The Way to Bethlehem
By Sandra Scott
In 1997, I spent three weeks touring Israel with my husband, John, and our son, Jim. During breakfast on our last day, we agree it has been one of our very best vacations. We visited Caesarea, Haifa, Megidd, (Armageddon), Nazareth, and Jerusalem. We swam in the Sea of Galilee, soaked in the Dead Sea, and climbed the Masada before heading south to Eilat where we snorkeled in the Red Sea, and took a side trip to Petra, Jordan. We even slept in a Bedouin tent in the Negev Desert. Yes, it was a wonderful trip. We did it all all except visit Bethlehem, one of the most important places in the world. Bethlehem was sealed off a few weeks before we arrived because of a bombing in a Jerusalem market.
Our plane is not scheduled to leave for several hours so we decide to see if the road is still closed. Just south of Jerusalem, all vehicles are directed to head back into the city. The soldier turns a deaf ear to our plea to be allowed through. Dejectedly, we return to the hotel where we visit a hotel shop and chat with the owner, lamenting our inability to visit Bethlehem. "I can tell you how to get there." He suggests two plans. With some trepidation we are back on the road to Bethlehem.
Once more we are in line at the checkpoint. Following Plan A, John, is his most businesslike voice, informs the guard, "We have an appointment in Manger Square at 10:00." The officer doesn't buy it. Not deterred for a second and, now determined to see this mission through, John pulls the car over, enters the guardhouse to present his request to the commanding officer. The answer remains firm, "The road to Bethlehem is closed."
So Plan B goes into effect. We head back toward Jerusalem and exit the stream of traffic at the next turn. For twenty minutes we bounce through the barren hills south of Jerusalem, not a vehicle in sight. We come to another checkpoint where the soldier informs us the road is closed.
John, with a sound of urgency, repeats, "We have an appointment in Manger Square." The soldier snaps, "I can not allow you to pass. Your safety can not be guaranteed." "I will take full responsibility," John remarks. "I can't permit it, but I can't stop you." John steps on the gas and we are beyond the checkpoint. For the next 10 minutes we ride in silence contemplating what we have done. There is no one else on the road; the treeless area is strewn with rocks and boulders. Jim breaks the silence, "If Christina Amanpour from CNN pops up from behind one of these rock piles with a microphone in her hand we're out of here. Agreed?"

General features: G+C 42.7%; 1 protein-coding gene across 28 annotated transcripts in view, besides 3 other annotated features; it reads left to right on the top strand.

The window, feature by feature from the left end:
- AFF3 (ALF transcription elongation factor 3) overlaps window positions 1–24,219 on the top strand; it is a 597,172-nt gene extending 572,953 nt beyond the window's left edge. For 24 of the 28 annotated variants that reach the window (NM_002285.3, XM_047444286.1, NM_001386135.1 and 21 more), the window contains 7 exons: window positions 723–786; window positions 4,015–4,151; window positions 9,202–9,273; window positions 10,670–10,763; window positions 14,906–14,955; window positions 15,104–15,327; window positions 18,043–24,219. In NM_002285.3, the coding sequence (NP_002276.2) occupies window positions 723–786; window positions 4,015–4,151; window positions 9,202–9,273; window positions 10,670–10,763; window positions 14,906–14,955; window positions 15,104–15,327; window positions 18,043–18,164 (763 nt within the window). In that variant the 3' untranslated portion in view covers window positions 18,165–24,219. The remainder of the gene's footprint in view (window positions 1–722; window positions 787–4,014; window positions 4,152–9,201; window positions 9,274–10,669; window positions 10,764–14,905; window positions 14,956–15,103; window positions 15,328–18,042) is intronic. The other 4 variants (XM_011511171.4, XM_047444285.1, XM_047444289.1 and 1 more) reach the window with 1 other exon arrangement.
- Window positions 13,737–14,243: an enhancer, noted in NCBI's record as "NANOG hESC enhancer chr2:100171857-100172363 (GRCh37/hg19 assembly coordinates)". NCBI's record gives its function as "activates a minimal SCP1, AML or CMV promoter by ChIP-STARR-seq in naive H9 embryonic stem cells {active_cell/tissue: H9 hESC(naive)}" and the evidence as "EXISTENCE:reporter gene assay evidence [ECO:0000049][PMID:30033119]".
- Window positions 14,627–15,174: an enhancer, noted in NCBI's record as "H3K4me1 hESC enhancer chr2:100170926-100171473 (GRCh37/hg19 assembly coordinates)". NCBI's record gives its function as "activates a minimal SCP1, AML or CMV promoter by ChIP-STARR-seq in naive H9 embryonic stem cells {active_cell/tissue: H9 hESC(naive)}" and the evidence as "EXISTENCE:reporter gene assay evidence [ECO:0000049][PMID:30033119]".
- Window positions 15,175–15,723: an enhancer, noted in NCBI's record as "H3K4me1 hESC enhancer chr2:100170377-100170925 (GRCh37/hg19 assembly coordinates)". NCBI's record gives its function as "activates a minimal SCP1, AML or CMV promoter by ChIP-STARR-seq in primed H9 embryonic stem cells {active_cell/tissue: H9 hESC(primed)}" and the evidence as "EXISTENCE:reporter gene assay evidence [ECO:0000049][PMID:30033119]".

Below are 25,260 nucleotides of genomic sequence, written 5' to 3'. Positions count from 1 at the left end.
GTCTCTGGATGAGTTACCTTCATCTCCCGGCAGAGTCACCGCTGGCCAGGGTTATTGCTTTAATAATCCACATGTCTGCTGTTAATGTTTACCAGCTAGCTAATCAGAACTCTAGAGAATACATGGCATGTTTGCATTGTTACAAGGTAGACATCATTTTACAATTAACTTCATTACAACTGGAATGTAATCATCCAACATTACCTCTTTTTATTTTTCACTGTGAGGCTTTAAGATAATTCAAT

By the time we reach the first intersection I want to turn back. One road is blocked with a two-foot pile of rubble and guarded by soldiers. I go into the small market on the corner to ask directions hoping I will be told it is impossible to get to Bethlehem. The clerk looks out the window, points to a white cab heading west, and says, "Quick, follow that cab."
Off we go after the cab. Shortly the cab stops at another roadblock. I am not having a warm fuzzy feeling about all of this, and Jim is in the backseat mumbling something about, "...other families go to Darien Lake and Disney World ." But, John knows our goal is in reach. He strikes a deal with the cab driver. For $20 Hamid will take us to Bethlehem.
"What about our car? It is not cover by insurance in Palestinian areas." "Not to worry," replies Hamid. He grabs a pizza box out of a nearby garbage pile, rips off the back, writes something in Arabic, and sticks it in our car window. "It says do not stone this car. It belongs to my friends." Off we go with Hamid. A ways down the road there is another roadblock so Hamid swerves right, drives off the road, weaves through an orchard, goes up a hill onto the road the other side of the roadblock, then up another hill, and we are in Manger Square by 10:00.
We enter the Church of the Nativity through the low doorway that insures everyone bows to enter with proper humility. Beneath the church, in the Grotto of the Nativity, a marble star, the Star of Bethlehem, marks the spot where Jesus was born. It is a solemn and awe-inspiring feeling to be in such a holy place.
Six hours later, on our flight home, we overhear two priests discussing their trip to Israel. "I wish I had been able to visit Bethlehem." "I know," the other replies, "I had a letter of passage from Pope John Paul and they still wouldn't let me through."
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